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If you have a clean set of Delphi code, and all threads are created using TThread, you could set a breakpoint in the constructor method(s) (TThread.Create) and find out who created your threads. You could even try to name all your threads using the feature built into the Delphi TThread object that lets you set a debug-name for each thread.

But how do you identify the persistent, hard-to-find extra threads, that are still anonymous (no debug name) and which appear, say, during module initialization time, as the application starts. I can single-step through module-initialization, but I am unable to determine all the source modules (out of say, 900+ module initialization sections that are done) that are likely to create threads, and I have not figured out a way to add a debug-message (using breakpoint properties and messages) that would dump each unit name while it initializes. Creative use of breakpoints set in System.pas, with logging-messages allows me to do some things when debugging trivially simple applications, but the more complex my application grows, the more I feel blind-sided by threads, both those created during the middle of an application runs, and those created at module-init time (that is before you step into the first line of the code in your project dpr).

I would like to know what advanced techniques you might have found to identify and figure out who created a particular thread. If we were using a debugger like GDB instead of a debugger like the delphi debugger kernel (Turbo Debugger?) that is built into the delphi IDE, I think we could set a breakpoint on a windows api function like BeginThread itself. But I don't think I can do that in Delphi.

Update: I didn't know you could set a breakpoint in the implementation section of windows.pas for external windows dlls like kernel32.dll.

Update 2: It seems that David H's answer is the best idea for general use. I also am looking into a little helper code library that I'm writing right now that maintains a dictionary of thread ids that have been seen before, and which assigns some debug names to otherwise unnamed threads, based on their time of creation (what function we were calling just before we notice the new thread exists). I think this will help me to narrow down my 40+ numbered threads so that they all get named, even though some of them are created in external C/C++ dlls, or by COM processes.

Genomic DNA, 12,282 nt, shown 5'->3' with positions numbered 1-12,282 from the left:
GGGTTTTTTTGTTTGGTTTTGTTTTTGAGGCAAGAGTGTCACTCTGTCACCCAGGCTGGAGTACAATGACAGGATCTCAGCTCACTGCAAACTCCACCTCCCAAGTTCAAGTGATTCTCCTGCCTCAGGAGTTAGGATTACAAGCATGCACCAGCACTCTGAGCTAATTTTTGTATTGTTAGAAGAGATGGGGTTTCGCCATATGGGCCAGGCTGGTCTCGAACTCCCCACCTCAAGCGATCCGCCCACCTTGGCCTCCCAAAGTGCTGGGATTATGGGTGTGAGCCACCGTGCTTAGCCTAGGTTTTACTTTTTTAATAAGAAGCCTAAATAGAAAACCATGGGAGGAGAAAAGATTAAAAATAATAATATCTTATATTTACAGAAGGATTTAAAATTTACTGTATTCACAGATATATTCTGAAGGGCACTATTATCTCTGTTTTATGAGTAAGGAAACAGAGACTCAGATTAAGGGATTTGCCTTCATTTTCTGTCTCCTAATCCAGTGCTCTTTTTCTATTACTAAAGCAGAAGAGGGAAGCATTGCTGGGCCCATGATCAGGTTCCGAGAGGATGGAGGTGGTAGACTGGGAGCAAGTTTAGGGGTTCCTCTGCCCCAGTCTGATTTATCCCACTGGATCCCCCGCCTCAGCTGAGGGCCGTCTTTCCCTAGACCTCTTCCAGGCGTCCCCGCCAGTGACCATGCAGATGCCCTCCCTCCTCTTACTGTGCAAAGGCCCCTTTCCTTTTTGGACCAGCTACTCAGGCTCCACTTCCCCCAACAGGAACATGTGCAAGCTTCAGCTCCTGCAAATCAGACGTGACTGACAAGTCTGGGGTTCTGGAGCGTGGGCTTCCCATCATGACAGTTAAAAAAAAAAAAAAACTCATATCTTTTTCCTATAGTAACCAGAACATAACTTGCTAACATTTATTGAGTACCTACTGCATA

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For information, kernel32 is not part of the kernel. I know this is confusing. The Windows kernel resides in ntoskrnl.exe. kernel32 is a user-mode DLL, although I sure it passes work off to kernel mode for many of its functions. You most certainly cannot debug kernel mode code with the Delphi debugger –  David Heffernan Jan 31 '11 at 21:06
    
I did actually know that somewhere in the back of my head. But to be less sloppy I've corrected my Update. –  Warren P Jan 31 '11 at 22:46
    
I notice one thread gets created by some COM CoInitializeSecurity call. I was a bit surprised by that one. –  Warren P Jan 31 '11 at 22:47
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3 Answers

up vote 8 down vote accepted

I'd probably look to use tools like Process Explorer and madExcept, but there are lots of tools around that can be helpful.

I don't believe that Delphi uses Turbo Debugger. What's more Delphi is perfectly capable of setting break points on kernel32 entry points like CreateThread.

I would run with Debug DCUs enabled and set a break point on the implementation of CreateThread in Windows.pas. Once you break there switch to the CPU window and step into the routine. You'll see a JMP DWORD PTR [address] instruction. Step over this and hey presto, you are now debugging in kernel32. You can set a breakpoint here.

Now if you reset your app and start debugging again you will break at all calls to kernel32.CreateThread that originate from your process. Inspection of the call stack will tell you how you got there. It looks something like this:

enter image description here

Finally, I'm not certain why you are troubled by your app creating threads. Most decent sized apps create plenty of threads – it is perfectly normal to do so. What problems are you encountering?

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Cool. i had no idea you could do that! –  Warren P Jan 31 '11 at 20:47
    
+1. Very nice trick. –  Mason Wheeler Jan 31 '11 at 22:08
    
@Mason Thanks. I thought everyone knew this! Delphi debugger is definitely better each release. –  David Heffernan Jan 31 '11 at 22:26
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Actually BeginThread is a function in System.pas, albeit a "private" one (no function declaration in the interface section). So, using debug dcu's you could simply set a breakpoint in the BeginThread function and examine the stack trace from there.